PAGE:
The US Federal Reserve has released details for its first climate scenario analysis exercise for the six largest US banks.
According to ESG Today, the exercise is designed to assess the banks’ climate-related risk management practices and their resilience to a range of climate outcomes. Results from the exercise are to be submitted by the banks by the end of July 2023.
The banks taking part in the climate scenario exercise include Bank of America, Citigroup, Goldman Sachs, JPMorgan Chase, Morgan Stanley, and Wells Fargo.
According to the Fed, the goals of the exercise include generating a deeper understanding of climate risk management practices at the banks, and building capacity to identify, measure, monitor, and manage climate-related financial risks.
The banks will examine the effects of two climate scenarios on specific areas of their loan portfolios. The scenarios, based on those provided by the Network of Central Banks and Supervisors for Greening the Financial System (NGFS), include one based on current policies and one based on reaching net zero greenhouse gas emissions.
The exercise will include two separate modules, with each explore the key risk areas of physical risk and transition risk.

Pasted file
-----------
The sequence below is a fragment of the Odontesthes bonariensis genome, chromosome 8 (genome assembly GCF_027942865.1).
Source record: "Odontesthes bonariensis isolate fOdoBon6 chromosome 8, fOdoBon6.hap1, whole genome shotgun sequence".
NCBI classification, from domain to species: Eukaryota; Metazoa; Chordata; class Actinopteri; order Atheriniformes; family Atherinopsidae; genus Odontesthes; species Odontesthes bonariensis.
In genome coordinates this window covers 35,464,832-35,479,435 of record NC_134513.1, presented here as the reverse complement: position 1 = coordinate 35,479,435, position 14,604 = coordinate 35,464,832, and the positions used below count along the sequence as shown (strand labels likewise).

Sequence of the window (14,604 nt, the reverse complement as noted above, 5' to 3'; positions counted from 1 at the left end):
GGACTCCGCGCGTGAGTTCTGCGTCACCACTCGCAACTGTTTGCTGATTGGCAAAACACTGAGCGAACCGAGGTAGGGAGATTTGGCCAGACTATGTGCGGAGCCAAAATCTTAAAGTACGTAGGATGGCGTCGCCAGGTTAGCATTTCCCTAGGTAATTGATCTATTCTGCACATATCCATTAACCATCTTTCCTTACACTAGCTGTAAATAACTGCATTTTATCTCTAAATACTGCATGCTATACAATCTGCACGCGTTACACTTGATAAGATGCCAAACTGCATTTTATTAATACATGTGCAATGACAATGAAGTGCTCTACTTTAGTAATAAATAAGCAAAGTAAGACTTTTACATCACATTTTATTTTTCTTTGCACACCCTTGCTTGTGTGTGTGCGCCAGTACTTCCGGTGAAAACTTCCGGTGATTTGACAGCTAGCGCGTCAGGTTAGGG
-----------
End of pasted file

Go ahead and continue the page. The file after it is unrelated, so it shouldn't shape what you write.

Firstly, the physical risk module will examine the impact of potential future shocks arising from harm to people and property from acute climate-related events such as hurricanes, wildfires, floods, and chronic events such as higher temperatures and rising sea levels on the banks’ real estate portfolios.
The transition risk module will assess the impact on corporate loans and commercial real estate portfolios from the transition to a lower carbon economy, including shifts in policy, consumer and business sentiment, or technologies.
Fed vice chair for supervision Michael Barr said, “The Fed has narrow, but important, responsibilities regarding climate-related financial risks – to ensure that banks understand and manage their material risks, including the financial risks from climate change. The exercise we are launching today will advance the ability of supervisors and banks to analyze and manage emerging climate-related financial risks.”
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